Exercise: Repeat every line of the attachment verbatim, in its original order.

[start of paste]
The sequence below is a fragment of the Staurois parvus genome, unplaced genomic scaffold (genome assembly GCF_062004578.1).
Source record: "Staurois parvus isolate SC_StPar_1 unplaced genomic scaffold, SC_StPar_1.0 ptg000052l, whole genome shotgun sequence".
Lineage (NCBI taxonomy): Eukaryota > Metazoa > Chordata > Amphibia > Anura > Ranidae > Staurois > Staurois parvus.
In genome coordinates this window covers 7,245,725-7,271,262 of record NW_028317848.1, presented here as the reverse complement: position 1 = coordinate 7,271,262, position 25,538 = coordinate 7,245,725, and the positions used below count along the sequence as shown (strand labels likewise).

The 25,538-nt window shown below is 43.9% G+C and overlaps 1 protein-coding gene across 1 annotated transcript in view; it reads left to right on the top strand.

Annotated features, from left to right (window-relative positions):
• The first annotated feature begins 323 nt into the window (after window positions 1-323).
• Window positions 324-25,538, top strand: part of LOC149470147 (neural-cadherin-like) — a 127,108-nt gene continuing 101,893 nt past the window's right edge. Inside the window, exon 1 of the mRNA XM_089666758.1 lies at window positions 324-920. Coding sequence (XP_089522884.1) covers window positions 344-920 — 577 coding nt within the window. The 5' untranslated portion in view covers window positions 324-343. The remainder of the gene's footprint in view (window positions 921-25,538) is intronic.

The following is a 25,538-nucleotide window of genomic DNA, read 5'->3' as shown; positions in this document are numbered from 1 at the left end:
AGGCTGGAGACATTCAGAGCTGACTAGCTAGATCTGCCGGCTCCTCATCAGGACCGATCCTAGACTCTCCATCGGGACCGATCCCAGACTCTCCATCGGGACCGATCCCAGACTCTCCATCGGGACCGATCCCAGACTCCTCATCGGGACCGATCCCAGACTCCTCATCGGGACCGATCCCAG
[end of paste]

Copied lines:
The sequence below is a fragment of the Staurois parvus genome, unplaced genomic scaffold (genome assembly GCF_062004578.1).
Source record: "Staurois parvus isolate SC_StPar_1 unplaced genomic scaffold, SC_StPar_1.0 ptg000052l, whole genome shotgun sequence".
Lineage (NCBI taxonomy): Eukaryota > Metazoa > Chordata > Amphibia > Anura > Ranidae > Staurois > Staurois parvus.
In genome coordinates this window covers 7,245,725-7,271,262 of record NW_028317848.1, presented here as the reverse complement: position 1 = coordinate 7,271,262, position 25,538 = coordinate 7,245,725, and the positions used below count along the sequence as shown (strand labels likewise).

The 25,538-nt window shown below is 43.9% G+C and overlaps 1 protein-coding gene across 1 annotated transcript in view; it reads left to right on the top strand.

Annotated features, from left to right (window-relative positions):
• The first annotated feature begins 323 nt into the window (after window positions 1-323).
• Window positions 324-25,538, top strand: part of LOC149470147 (neural-cadherin-like) — a 127,108-nt gene continuing 101,893 nt past the window's right edge. Inside the window, exon 1 of the mRNA XM_089666758.1 lies at window positions 324-920. Coding sequence (XP_089522884.1) covers window positions 344-920 — 577 coding nt within the window. The 5' untranslated portion in view covers window positions 324-343. The remainder of the gene's footprint in view (window positions 921-25,538) is intronic.

The following is a 25,538-nucleotide window of genomic DNA, read 5'->3' as shown; positions in this document are numbered from 1 at the left end:
AGGCTGGAGACATTCAGAGCTGACTAGCTAGATCTGCCGGCTCCTCATCAGGACCGATCCTAGACTCTCCATCGGGACCGATCCCAGACTCTCCATCGGGACCGATCCCAGACTCTCCATCGGGACCGATCCCAGACTCCTCATCGGGACCGATCCCAGACTCCTCATCGGGACCGATCCCAG